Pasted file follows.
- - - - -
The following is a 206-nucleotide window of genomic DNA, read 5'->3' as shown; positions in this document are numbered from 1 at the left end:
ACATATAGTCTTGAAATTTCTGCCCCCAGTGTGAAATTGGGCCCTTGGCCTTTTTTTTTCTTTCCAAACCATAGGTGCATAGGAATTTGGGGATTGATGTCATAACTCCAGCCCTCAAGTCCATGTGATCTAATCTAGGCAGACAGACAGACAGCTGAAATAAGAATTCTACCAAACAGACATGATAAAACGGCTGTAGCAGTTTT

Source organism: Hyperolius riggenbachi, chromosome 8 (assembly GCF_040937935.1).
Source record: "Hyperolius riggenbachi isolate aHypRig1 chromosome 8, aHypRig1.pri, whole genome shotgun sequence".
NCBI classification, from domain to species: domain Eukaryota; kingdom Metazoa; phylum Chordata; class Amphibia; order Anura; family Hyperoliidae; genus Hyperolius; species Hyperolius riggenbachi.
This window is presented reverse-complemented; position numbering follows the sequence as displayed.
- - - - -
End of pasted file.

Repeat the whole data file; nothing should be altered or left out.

The following is a 206-nucleotide window of genomic DNA, read 5'->3' as shown; positions in this document are numbered from 1 at the left end:
ACATATAGTCTTGAAATTTCTGCCCCCAGTGTGAAATTGGGCCCTTGGCCTTTTTTTTTCTTTCCAAACCATAGGTGCATAGGAATTTGGGGATTGATGTCATAACTCCAGCCCTCAAGTCCATGTGATCTAATCTAGGCAGACAGACAGACAGCTGAAATAAGAATTCTACCAAACAGACATGATAAAACGGCTGTAGCAGTTTT

Source organism: Hyperolius riggenbachi, chromosome 8 (assembly GCF_040937935.1).
Source record: "Hyperolius riggenbachi isolate aHypRig1 chromosome 8, aHypRig1.pri, whole genome shotgun sequence".
NCBI classification, from domain to species: domain Eukaryota; kingdom Metazoa; phylum Chordata; class Amphibia; order Anura; family Hyperoliidae; genus Hyperolius; species Hyperolius riggenbachi.
This window is presented reverse-complemented; position numbering follows the sequence as displayed.